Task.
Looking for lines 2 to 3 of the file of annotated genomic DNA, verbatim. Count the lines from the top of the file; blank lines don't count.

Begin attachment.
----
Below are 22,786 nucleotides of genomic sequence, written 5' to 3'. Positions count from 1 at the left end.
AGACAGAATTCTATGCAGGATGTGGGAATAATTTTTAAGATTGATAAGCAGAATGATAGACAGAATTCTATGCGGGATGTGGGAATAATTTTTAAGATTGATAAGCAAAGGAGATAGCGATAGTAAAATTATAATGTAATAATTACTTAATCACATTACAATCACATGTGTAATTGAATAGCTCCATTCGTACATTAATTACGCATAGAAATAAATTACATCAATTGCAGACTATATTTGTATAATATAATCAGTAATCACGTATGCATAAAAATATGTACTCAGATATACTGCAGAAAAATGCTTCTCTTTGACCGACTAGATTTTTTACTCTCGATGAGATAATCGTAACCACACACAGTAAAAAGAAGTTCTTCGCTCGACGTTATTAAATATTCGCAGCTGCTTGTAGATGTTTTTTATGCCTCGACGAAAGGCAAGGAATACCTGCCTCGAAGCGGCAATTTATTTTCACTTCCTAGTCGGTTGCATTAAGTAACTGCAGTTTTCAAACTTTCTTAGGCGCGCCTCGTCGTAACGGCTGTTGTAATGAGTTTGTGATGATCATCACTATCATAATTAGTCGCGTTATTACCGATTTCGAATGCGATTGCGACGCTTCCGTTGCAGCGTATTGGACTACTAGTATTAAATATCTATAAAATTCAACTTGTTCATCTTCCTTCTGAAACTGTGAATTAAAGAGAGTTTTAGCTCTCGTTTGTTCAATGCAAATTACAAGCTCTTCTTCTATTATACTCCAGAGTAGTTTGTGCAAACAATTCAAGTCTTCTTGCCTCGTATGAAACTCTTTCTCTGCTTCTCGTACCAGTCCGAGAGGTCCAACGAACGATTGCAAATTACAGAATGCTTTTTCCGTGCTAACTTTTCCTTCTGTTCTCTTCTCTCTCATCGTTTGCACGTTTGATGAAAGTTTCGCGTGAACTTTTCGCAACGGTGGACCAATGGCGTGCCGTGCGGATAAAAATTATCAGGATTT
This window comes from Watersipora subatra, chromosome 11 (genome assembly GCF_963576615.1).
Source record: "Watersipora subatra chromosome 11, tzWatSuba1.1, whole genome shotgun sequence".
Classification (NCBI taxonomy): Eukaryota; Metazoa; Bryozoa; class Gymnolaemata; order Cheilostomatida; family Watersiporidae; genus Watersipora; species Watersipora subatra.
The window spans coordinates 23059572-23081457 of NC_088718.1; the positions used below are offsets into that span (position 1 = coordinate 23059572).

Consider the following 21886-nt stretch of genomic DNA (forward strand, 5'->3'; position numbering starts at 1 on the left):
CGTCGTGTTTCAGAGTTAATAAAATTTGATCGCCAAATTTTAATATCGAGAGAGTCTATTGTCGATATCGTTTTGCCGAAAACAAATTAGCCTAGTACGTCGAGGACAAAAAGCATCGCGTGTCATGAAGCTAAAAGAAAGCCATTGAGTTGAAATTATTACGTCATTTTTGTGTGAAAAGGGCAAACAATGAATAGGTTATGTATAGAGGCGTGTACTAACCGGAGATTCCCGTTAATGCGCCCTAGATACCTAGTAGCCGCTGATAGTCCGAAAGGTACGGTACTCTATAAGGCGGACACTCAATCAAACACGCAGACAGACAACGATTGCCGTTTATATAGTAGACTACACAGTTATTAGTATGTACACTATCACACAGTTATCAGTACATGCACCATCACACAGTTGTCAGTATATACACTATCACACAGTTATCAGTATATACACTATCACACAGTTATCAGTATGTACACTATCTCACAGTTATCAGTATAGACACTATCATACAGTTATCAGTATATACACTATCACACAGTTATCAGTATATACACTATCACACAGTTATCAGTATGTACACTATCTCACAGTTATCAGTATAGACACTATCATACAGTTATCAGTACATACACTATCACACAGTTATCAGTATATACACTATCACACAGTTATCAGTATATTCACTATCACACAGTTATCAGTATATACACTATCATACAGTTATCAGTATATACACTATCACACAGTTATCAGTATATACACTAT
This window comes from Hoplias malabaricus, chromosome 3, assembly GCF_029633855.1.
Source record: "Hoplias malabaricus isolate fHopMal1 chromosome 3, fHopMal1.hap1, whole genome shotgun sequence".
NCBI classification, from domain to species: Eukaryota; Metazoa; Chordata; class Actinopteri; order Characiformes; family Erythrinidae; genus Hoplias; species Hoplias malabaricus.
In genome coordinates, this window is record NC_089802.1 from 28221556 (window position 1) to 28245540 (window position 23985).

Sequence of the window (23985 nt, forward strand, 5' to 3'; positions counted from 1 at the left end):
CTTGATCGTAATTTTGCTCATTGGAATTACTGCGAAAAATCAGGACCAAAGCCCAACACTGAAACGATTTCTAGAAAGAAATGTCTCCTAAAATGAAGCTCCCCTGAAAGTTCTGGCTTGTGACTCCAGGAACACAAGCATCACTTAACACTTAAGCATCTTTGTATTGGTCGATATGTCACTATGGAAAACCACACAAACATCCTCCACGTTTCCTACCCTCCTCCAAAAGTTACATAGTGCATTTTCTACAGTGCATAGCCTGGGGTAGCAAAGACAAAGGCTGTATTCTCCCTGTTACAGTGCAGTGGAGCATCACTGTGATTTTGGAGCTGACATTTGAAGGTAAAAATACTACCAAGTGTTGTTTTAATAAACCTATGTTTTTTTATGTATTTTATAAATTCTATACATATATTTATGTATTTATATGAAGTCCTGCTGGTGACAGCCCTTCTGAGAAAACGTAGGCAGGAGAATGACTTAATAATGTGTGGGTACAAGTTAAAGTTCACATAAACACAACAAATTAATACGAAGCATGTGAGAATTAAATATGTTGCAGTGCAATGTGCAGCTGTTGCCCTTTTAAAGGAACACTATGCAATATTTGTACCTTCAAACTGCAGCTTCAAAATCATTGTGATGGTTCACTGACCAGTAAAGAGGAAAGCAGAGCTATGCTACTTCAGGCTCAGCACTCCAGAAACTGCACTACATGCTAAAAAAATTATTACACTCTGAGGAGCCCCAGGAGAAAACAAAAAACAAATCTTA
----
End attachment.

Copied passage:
AGACAGAATTCTATGCAGGATGTGGGAATAATTTTTAAGATTGATAAGCAGAATGATAGACAGAATTCTATGCGGGATGTGGGAATAATTTTTAAGATTGATAAGCAAAGGAGATAGCGATAGTAAAATTATAATGTAATAATTACTTAATCACATTACAATCACATGTGTAATTGAATAGCTCCATTCGTACATTAATTACGCATAGAAATAAATTACATCAATTGCAGACTATATTTGTATAATATAATCAGTAATCACGTATGCATAAAAATATGTACTCAGATATACTGCAGAAAAATGCTTCTCTTTGACCGACTAGATTTTTTACTCTCGATGAGATAATCGTAACCACACACAGTAAAAAGAAGTTCTTCGCTCGACGTTATTAAATATTCGCAGCTGCTTGTAGATGTTTTTTATGCCTCGACGAAAGGCAAGGAATACCTGCCTCGAAGCGGCAATTTATTTTCACTTCCTAGTCGGTTGCATTAAGTAACTGCAGTTTTCAAACTTTCTTAGGCGCGCCTCGTCGTAACGGCTGTTGTAATGAGTTTGTGATGATCATCACTATCATAATTAGTCGCGTTATTACCGATTTCGAATGCGATTGCGACGCTTCCGTTGCAGCGTATTGGACTACTAGTATTAAATATCTATAAAATTCAACTTGTTCATCTTCCTTCTGAAACTGTGAATTAAAGAGAGTTTTAGCTCTCGTTTGTTCAATGCAAATTACAAGCTCTTCTTCTATTATACTCCAGAGTAGTTTGTGCAAACAATTCAAGTCTTCTTGCCTCGTATGAAACTCTTTCTCTGCTTCTCGTACCAGTCCGAGAGGTCCAACGAACGATTGCAAATTACAGAATGCTTTTTCCGTGCTAACTTTTCCTTCTGTTCTCTTCTCTCTCATCGTTTGCACGTTTGATGAAAGTTTCGCGTGAACTTTTCGCAACGGTGGACCAATGGCGTGCCGTGCGGATAAAAATTATCAGGATTT
This window comes from Watersipora subatra, chromosome 11 (genome assembly GCF_963576615.1).